mask , vial and syringe on top of COVID vaccination cards
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Improving the care experience in senior living and other long-term care settings by improving care quality while reducing costs is the goal of one senior living organization participating in a federal immunization pilot program.

Hickory, NC-based senior living operator ALG Senior is one of three organizations — along with Saber Healthcare Group and UPMC — participating in the Moving Needles initiative, led by AMDA–The Society for Post-Acute and Long-Term Care Medicine.

The pilot program, which kicked off July 13, aims to set industry-wide standards for resident and staff immunizations. It is part of the five-year initiative, which is backed by a $10.5 million Centers for Disease Control and Prevention grant.

Infectious diseases, ALG Senior Chief Medical Officer Kevin O’Neil, MD, told McKnight’s Senior Living, are common in senior living settings and can lead to staffing shortages as well as hospitalizations and resident deaths. The pilot, he said, will “intensify and accelerate” efforts already planned.

“Infection prevention and control is one of our five major priorities,” O’Neil said. “Immunizations can prevent disease, which is much better and more cost-effective than treating a disease once it occurs.

“Nothing is more important to quality care than consistent staffing by competent and caring associates,” he added.

O’Neil said that ALG Senior’s participation was a result of Elizabeth Sobczyk, MSW, MPH, AMDA project director with the CDC Cooperative Agreement in Immunization, contacting him as an active AMDA member. She also was familiar with ALG Seniors’ work “to ensure that our residents and staff are educated and have access to recommended adult immunizations.”

ALG Senior implemented a mandatory influenza vaccine policy for its staff members in 2019 and now is “intensely focused” on encouraging employees and residents to receive other recommended adult immunizations, O’Neil said. ALG also implemented a mandatory employee COVID vaccination program.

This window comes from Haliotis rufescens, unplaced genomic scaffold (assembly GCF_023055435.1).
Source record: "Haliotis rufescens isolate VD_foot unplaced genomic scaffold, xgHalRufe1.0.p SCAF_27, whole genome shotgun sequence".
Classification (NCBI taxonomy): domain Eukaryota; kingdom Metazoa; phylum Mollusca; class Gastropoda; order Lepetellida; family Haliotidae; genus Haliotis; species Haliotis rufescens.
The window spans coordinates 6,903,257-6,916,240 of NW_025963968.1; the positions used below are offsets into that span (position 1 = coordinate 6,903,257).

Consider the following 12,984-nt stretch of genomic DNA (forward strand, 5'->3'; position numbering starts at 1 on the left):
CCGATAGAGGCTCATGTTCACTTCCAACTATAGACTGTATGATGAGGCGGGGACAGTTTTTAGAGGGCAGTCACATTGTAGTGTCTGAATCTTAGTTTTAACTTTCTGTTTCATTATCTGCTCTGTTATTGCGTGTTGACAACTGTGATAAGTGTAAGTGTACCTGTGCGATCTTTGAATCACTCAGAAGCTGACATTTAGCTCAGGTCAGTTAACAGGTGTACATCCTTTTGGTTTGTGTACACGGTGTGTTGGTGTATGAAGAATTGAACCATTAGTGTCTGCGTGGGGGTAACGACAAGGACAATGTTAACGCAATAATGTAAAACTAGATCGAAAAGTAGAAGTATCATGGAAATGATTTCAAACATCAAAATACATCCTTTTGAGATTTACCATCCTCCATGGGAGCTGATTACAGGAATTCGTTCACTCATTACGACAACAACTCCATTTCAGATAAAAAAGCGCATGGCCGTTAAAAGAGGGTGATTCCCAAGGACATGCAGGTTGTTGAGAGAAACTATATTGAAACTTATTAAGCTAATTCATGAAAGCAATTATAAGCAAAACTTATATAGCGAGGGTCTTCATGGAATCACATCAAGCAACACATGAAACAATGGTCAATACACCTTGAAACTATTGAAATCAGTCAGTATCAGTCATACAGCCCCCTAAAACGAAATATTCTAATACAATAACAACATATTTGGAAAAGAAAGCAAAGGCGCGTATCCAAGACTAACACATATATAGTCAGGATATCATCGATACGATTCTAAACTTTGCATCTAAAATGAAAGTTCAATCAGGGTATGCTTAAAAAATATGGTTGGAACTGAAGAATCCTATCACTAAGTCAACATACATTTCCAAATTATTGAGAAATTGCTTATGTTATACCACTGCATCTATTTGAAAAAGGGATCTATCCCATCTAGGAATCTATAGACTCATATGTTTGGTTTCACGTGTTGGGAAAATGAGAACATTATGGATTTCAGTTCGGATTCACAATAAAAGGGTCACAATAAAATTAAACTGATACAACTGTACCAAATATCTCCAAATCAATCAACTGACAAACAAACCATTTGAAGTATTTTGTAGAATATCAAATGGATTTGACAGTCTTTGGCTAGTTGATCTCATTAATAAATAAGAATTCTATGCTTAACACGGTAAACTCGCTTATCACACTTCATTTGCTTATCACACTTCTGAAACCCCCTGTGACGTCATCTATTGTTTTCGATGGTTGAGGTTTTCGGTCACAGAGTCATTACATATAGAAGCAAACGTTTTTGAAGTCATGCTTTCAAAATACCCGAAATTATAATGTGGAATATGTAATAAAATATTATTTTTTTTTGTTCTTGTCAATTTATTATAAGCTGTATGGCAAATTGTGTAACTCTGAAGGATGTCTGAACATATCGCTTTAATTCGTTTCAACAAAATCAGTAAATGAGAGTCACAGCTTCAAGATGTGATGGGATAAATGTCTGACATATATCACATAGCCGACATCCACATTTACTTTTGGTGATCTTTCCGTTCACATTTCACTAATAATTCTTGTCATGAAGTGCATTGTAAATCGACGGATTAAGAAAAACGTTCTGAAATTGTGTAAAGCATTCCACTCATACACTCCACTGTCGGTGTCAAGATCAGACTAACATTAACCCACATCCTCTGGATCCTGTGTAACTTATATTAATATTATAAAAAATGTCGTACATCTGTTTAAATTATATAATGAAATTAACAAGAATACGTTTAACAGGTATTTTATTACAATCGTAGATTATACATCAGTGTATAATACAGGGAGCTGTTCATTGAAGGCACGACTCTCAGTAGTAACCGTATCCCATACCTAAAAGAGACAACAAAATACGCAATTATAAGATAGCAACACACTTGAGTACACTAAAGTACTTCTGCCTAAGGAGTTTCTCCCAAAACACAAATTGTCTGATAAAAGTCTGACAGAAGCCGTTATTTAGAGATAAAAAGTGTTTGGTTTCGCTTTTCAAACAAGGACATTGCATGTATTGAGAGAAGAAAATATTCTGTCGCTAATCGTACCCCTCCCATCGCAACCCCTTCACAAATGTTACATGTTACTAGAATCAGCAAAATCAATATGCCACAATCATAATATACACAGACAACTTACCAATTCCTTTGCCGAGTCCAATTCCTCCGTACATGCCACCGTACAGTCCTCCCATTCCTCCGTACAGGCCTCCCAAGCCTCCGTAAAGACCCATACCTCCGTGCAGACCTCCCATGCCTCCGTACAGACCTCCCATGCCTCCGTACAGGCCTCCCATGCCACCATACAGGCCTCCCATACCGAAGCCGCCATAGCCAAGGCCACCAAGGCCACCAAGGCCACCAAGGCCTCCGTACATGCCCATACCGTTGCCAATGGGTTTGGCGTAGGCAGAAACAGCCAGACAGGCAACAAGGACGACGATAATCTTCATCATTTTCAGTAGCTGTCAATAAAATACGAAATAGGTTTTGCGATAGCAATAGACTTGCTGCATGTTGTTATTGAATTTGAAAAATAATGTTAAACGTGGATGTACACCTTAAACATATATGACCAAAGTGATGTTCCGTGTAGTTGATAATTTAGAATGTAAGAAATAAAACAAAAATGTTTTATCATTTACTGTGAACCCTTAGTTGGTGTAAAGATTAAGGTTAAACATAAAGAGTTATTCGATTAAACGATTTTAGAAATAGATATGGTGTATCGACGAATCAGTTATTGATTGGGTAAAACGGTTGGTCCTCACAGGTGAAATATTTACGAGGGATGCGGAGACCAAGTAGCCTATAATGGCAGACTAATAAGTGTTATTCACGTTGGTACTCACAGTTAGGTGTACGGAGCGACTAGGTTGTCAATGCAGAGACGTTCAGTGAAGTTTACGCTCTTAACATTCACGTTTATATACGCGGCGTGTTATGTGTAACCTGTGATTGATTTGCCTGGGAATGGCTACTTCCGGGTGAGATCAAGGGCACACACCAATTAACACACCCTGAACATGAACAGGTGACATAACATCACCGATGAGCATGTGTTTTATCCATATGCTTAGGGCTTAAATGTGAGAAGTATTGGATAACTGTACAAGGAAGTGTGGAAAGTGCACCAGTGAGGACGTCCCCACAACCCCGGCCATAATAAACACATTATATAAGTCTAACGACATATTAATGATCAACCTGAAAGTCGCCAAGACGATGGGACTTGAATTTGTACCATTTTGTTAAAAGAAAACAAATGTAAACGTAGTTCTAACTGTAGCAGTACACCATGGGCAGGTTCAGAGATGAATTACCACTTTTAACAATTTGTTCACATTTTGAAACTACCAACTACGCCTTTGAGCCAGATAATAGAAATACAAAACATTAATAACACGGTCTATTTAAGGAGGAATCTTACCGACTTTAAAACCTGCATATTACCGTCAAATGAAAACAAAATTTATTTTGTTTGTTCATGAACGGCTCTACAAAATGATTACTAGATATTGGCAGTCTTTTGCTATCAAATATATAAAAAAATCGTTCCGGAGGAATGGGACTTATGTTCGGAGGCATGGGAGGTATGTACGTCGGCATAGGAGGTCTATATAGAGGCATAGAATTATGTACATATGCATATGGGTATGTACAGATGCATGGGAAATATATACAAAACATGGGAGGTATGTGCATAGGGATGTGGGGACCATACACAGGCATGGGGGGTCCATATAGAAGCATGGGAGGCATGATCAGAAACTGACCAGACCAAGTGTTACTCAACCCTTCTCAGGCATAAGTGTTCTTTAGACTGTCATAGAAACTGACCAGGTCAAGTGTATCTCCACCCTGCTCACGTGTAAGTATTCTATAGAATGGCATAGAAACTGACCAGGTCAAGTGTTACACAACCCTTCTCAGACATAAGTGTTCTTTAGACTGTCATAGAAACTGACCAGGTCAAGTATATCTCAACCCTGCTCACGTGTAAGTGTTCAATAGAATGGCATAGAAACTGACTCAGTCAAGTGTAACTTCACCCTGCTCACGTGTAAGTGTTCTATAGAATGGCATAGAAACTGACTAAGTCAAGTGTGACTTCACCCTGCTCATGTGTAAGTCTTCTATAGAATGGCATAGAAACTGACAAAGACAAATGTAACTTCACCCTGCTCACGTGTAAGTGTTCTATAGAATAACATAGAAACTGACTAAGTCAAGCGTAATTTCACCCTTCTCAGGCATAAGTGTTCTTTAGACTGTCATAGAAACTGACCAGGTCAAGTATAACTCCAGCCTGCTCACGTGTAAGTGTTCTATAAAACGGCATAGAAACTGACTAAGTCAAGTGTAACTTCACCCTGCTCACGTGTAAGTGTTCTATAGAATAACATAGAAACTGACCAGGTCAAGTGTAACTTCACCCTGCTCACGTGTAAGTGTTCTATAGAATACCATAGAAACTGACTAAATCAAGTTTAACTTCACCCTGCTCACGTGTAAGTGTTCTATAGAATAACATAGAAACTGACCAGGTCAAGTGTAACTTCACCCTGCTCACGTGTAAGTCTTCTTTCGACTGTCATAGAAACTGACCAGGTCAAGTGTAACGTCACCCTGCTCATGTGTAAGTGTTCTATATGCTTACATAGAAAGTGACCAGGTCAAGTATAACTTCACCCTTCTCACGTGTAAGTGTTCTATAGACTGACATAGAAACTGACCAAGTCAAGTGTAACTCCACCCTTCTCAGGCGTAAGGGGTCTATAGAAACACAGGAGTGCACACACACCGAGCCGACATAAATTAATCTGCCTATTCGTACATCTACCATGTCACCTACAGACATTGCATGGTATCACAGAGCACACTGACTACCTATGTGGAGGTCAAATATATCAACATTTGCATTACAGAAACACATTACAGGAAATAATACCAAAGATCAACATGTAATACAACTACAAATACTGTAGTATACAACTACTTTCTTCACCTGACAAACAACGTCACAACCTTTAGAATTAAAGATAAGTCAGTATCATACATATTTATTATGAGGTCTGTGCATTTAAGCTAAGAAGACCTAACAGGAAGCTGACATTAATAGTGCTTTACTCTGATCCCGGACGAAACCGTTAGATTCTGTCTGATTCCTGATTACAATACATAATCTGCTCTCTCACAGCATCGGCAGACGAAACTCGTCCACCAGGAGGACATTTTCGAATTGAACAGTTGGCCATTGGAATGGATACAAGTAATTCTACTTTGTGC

As part of the Moving Needles initiative, over the next year, clinicians at nine sites — three sites per participating organization — will assess, recommend, administer and document relevant routine adult vaccinations, including vaccinations for influenza; COVID-19; pneumococcal disease; tetanus, diphtheria, and pertussis (Tdap); and shingles for residents, and influenza, COVID-19 and hepatitis B for staff members.

ALG Senior rolled out its pilot programs July 13 at three Charlotte, NC-area communities: Wexford House Assisted Living, East Towne Assisted Living and Willow Ridge Memory Care.

Each site, O’Neil said, will obtain the vaccine histories of residents and staff members and offer recommended vaccines. Each community has a project champion and co-champion for both residents and employees, and they will work with the project nurse and the vaccine vendor to train staff members and residents about vaccines, host “vaccine parties” and collect the data. 

ALG Senior will monitor progress, address barriers and provide any necessary training and support through monthly calls with each site, he said.

“Encouraging and providing recommended immunizations to staff show that we care for them and want to keep them well,” O’Neil said. “These measures improve the care experience, improve the quality of care, and reduce the cost of care,” he added, citing the triple aim of the Centers for Medicare & Medicaid Services.

“It can also lead to positive business results through increased length of stay and improved occupancy,” O’Neil said.